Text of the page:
6. The method of claim 3, wherein said plurality of secondary air injection devices are positioned between about 10 feet and 30 feet above said dense bed portion.
7. The method of claim 3, wherein the ratio of said exit column density to the density of the dense bed top is greater than about 0.6, and wherein said plurality of secondary air injection devices are positioned above said dense bed top.
8. The method of claim 3, wherein at least one of said plurality of secondary air injection devices are operated to have a jet penetration, when unopposed, of greater than about 50% of the furnace width.
9. The method of claim 8, wherein said jet stagnation pressure is greater than about 15 inches of water above the furnace pressure.
10. The method of claim 8, wherein said jet stagnation pressure is about 15 inches to about 40 inches of water above the furnace pressure.
11. The method of claim 3, wherein said secondary air injection devices deliver between about 10% and 35% of the total air flow to the boiler.
12. The method of claim 1, wherein said secondary air is injected into the lower furnace portion of the circulating fluidized bed boiler.
13. The method of claim 1, wherein said dense bed portion is operated as a fuel rich stage maintained below the stoichiometric ratio.
14. The method of claim 1, wherein said lower furnace portion is operated as a fuel lean stage maintained above the stoichiometric ratio.
15. The method of claim 1, wherein said reactant is selected from the group consisting of caustic, lime, limestone, fly ash, magnesium oxide, soda ash, sodium bicarbonate, sodium carbonate, double alkali, sodium alkali, and the calcite mineral group which includes calcite (CaCO3), gaspeite ({Ni, Mg, Fe}CO3), magnesite (MgCO3), otavite (CdCO3), rhodochrosite (MnCO3), siderite (FeCO3), smithsonite (ZnCO3), sphaerocobaltite (CoCO3), and mixtures thereof.
16. The method of claim 1, wherein said reactant is limestone.
17. The method of claim 1, further including returning carry over particles from the flue gas to the circulating fluidized bed.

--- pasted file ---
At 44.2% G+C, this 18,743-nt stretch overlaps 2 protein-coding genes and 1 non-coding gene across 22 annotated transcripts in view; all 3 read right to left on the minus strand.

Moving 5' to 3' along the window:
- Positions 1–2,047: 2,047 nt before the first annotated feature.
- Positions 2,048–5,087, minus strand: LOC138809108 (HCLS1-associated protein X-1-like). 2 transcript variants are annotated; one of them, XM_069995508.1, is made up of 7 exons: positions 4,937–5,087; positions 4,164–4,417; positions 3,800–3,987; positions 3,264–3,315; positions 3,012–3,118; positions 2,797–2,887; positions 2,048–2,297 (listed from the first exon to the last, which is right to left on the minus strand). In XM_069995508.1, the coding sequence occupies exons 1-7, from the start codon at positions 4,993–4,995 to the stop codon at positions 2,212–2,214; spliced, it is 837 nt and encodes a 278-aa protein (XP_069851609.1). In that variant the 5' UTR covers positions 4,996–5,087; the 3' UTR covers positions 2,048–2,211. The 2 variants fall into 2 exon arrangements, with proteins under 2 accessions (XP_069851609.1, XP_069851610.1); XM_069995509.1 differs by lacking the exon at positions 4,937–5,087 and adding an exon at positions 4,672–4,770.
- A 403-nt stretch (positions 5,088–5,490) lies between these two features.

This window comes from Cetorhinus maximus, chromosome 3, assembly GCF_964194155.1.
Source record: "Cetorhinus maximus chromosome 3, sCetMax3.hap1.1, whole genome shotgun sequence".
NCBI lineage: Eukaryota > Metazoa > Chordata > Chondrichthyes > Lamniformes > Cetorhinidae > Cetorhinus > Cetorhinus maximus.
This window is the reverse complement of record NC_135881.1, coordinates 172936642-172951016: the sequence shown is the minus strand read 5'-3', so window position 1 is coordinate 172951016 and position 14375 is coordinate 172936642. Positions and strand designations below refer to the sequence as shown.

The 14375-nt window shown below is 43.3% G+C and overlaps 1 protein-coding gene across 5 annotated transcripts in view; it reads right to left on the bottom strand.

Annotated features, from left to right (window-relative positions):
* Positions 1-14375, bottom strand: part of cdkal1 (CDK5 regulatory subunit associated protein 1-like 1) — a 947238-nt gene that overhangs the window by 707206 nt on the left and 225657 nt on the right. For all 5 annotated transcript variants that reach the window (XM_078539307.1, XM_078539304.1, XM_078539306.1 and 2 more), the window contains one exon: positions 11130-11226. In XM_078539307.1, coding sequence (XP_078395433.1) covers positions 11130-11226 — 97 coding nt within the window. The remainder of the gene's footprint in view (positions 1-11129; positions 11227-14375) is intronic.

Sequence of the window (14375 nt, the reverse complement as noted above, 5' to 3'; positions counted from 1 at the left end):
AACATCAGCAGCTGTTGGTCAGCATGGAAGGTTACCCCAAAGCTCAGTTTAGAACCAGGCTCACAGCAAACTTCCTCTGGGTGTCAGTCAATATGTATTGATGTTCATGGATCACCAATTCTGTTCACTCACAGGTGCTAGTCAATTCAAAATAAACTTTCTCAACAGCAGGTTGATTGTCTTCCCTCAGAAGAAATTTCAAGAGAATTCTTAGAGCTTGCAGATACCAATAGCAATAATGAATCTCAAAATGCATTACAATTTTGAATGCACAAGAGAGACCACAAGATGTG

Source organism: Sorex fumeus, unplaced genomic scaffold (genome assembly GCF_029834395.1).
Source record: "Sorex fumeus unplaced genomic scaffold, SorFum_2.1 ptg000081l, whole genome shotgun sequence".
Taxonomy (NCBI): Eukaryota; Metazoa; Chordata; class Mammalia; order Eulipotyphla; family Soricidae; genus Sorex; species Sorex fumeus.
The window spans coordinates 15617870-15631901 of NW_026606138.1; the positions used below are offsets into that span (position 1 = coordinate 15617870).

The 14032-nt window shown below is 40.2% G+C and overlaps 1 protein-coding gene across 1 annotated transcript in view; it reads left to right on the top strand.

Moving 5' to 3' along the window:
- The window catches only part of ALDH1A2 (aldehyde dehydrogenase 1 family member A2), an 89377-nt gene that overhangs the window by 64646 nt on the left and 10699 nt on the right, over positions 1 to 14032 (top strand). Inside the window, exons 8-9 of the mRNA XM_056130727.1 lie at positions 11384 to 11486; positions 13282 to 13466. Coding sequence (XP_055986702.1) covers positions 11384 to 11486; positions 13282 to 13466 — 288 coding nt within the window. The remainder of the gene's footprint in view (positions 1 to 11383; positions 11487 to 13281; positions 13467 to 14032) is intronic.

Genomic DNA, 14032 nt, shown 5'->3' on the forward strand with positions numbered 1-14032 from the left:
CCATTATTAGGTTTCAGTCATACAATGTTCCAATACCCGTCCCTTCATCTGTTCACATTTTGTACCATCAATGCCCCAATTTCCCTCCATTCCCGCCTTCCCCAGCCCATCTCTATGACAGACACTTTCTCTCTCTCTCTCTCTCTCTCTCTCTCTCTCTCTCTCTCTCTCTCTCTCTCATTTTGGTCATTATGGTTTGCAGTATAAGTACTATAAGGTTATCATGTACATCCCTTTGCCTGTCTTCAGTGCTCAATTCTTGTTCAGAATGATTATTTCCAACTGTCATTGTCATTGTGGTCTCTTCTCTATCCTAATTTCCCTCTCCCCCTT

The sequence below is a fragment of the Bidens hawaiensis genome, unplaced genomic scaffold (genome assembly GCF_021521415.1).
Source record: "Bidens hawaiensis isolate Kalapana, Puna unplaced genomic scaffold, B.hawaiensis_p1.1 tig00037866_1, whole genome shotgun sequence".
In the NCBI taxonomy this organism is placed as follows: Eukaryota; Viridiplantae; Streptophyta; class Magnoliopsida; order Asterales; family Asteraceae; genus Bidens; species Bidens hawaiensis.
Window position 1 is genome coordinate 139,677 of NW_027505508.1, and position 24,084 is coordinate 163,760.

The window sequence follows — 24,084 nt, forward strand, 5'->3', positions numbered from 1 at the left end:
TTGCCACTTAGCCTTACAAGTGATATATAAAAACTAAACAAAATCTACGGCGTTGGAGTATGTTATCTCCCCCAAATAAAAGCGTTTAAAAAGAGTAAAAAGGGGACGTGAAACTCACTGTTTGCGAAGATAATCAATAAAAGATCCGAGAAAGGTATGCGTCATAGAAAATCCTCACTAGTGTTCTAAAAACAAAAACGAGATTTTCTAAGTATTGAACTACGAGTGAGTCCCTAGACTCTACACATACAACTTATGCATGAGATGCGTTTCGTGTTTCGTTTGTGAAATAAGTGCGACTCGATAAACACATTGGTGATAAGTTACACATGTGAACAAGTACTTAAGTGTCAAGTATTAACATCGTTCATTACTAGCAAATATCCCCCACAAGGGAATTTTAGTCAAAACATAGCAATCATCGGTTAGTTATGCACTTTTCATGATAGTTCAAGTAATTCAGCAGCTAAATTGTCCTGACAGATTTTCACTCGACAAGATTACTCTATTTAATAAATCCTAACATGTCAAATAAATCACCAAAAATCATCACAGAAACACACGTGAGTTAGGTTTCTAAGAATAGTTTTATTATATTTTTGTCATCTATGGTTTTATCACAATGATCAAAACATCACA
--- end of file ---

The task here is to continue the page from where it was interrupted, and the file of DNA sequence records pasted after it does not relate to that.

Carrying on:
18. The method of claim 17, wherein returning carry over particles includes passing said particles through a separator.
19. The method of claim 18, wherein said separator is a cyclone separator.
20. The method of claim 18, further including positioning a fines collector downstream from the separator.
21. A method of operating a boiler having a furnace containing a circulating fluidized bed, said method comprising the steps of:
combusting fuel in said fluidized bed having a dense bed portion and a lower furnace portion adjacent to said dense bed portion;
maintaining the density of said dense bed portion at greater than about twice the furnace exit density;
injecting a reactant into said furnace to reduce the emission of at least one combustion product in the flue gas; and
injecting secondary air above said dense bed through a plurality of secondary air injection devices at a height in the furnace where gas and particle density is less than about 165% of the furnace exit gas and particle density;
thereby reducing the amount of reactant needed to reduce the emission of said at least one combustion product.
22. The method of claim 21, including maintaining said dense bed portion below the stoichiometric ratio.
23. The method of claim 21, including maintaining said lower furnace portion above the stoichiometric ratio.
24. The method of claim 21, wherein said plurality of secondary air injection devices are positioned to create rotation in the furnace.
25. The method of claim 21, wherein said plurality of secondary air injection devices are asymmetrically positioned with respect to one another.
26. The method of claim 21, wherein said plurality of secondary air injection devices are positioned between about 10 feet and 30 feet above said dense bed portion.
27. The method of claim 21, wherein the ratio of said exit column density to the density of the dense bed top is greater than about 0.6, and wherein said plurality of secondary air injection devices are positioned above said dense bed top.
28. The method of claim 21, wherein at least one of said plurality of secondary air injection devices are operated to have a jet penetration, when unopposed, of greater than about 50% of the furnace width.
29. The method of claim 21, wherein said jet stagnation pressure is greater than about 15 inches of water above the furnace pressure.
30. The method of claim 21, wherein said jet stagnation pressure is about 15 inches to about 40 inches of water above the furnace pressure.
31. The method of claim 21, wherein said secondary air injection devices deliver between about 10% and 35% of the total air flow to the boiler.
32. The method of claim 21, wherein said secondary air is injected into the lower furnace portion of the circulating fluidized bed boiler.
33. The method of claim 21, wherein said reactant is selected from the group consisting of caustic, lime, limestone, fly ash, magnesium oxide, soda ash, sodium bicarbonate, sodium carbonate, double alkali, sodium alkali, and the calcite mineral group which includes calcite (CaCO3), gaspeite ({Ni, Mg, Fe}CO3), magnesite (MgCO3), otavite (CdCO3), rhodochrosite (MnCO3), siderite (FeCO3), smithsonite (ZnCO3), sphaerocobaltite (CoCO3), and mixtures thereof.